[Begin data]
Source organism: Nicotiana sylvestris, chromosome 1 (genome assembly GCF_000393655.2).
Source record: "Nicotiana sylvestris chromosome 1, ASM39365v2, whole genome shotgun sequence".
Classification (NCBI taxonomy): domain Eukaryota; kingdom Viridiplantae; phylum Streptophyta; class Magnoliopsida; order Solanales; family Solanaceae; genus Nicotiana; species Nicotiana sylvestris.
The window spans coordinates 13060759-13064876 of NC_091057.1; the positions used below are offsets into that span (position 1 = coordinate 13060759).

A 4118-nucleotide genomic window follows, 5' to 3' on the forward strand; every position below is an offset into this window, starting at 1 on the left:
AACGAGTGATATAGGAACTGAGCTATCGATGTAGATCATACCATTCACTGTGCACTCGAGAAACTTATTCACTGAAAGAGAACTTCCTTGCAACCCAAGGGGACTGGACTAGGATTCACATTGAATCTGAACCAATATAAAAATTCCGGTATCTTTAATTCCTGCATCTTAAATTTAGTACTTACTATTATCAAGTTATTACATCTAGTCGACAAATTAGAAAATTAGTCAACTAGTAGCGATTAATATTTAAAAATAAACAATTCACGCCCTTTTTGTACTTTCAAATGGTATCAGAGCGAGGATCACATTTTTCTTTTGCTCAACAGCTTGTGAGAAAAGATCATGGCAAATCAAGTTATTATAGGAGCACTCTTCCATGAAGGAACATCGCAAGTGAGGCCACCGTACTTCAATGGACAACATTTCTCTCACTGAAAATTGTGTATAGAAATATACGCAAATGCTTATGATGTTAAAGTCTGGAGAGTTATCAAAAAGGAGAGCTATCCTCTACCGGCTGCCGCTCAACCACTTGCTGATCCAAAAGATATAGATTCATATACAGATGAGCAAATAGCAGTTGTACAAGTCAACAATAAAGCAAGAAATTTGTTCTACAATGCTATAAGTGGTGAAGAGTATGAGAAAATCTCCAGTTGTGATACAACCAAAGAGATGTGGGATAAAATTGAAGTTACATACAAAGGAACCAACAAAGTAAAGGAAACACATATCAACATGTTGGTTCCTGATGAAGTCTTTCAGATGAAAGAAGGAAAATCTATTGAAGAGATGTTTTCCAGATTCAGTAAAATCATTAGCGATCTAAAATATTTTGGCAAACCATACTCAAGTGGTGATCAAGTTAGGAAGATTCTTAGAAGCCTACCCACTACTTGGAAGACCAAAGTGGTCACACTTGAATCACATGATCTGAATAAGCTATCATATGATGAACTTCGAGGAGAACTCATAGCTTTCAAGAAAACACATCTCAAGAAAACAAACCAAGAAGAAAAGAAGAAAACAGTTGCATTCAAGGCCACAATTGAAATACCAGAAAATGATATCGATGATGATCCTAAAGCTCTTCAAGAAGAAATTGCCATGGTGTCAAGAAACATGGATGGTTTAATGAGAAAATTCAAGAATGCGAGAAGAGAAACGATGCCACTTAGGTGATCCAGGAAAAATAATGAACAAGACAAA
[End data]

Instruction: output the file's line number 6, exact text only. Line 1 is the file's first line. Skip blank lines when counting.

AACGAGTGATATAGGAACTGAGCTATCGATGTAGATCATACCATTCACTGTGCACTCGAGAAACTTATTCACTGAAAGAGAACTTCCTTGCAACCCAAGGGGACTGGACTAGGATTCACATTGAATCTGAACCAATATAAAAATTCCGGTATCTTTAATTCCTGCATCTTAAATTTAGTACTTACTATTATCAAGTTATTACATCTAGTCGACAAATTAGAAAATTAGTCAACTAGTAGCGATTAATATTTAAAAATAAACAATTCACGCCCTTTTTGTACTTTCAAATGGTATCAGAGCGAGGATCACATTTTTCTTTTGCTCAACAGCTTGTGAGAAAAGATCATGGCAAATCAAGTTATTATAGGAGCACTCTTCCATGAAGGAACATCGCAAGTGAGGCCACCGTACTTCAATGGACAACATTTCTCTCACTGAAAATTGTGTATAGAAATATACGCAAATGCTTATGATGTTAAAGTCTGGAGAGTTATCAAAAAGGAGAGCTATCCTCTACCGGCTGCCGCTCAACCACTTGCTGATCCAAAAGATATAGATTCATATACAGATGAGCAAATAGCAGTTGTACAAGTCAACAATAAAGCAAGAAATTTGTTCTACAATGCTATAAGTGGTGAAGAGTATGAGAAAATCTCCAGTTGTGATACAACCAAAGAGATGTGGGATAAAATTGAAGTTACATACAAAGGAACCAACAAAGTAAAGGAAACACATATCAACATGTTGGTTCCTGATGAAGTCTTTCAGATGAAAGAAGGAAAATCTATTGAAGAGATGTTTTCCAGATTCAGTAAAATCATTAGCGATCTAAAATATTTTGGCAAACCATACTCAAGTGGTGATCAAGTTAGGAAGATTCTTAGAAGCCTACCCACTACTTGGAAGACCAAAGTGGTCACACTTGAATCACATGATCTGAATAAGCTATCATATGATGAACTTCGAGGAGAACTCATAGCTTTCAAGAAAACACATCTCAAGAAAACAAACCAAGAAGAAAAGAAGAAAACAGTTGCATTCAAGGCCACAATTGAAATACCAGAAAATGATATCGATGATGATCCTAAAGCTCTTCAAGAAGAAATTGCCATGGTGTCAAGAAACATGGATGGTTTAATGAGAAAATTCAAGAATGCGAGAAGAGAAACGATGCCACTTAGGTGATCCAGGAAAAATAATGAACAAGACAAA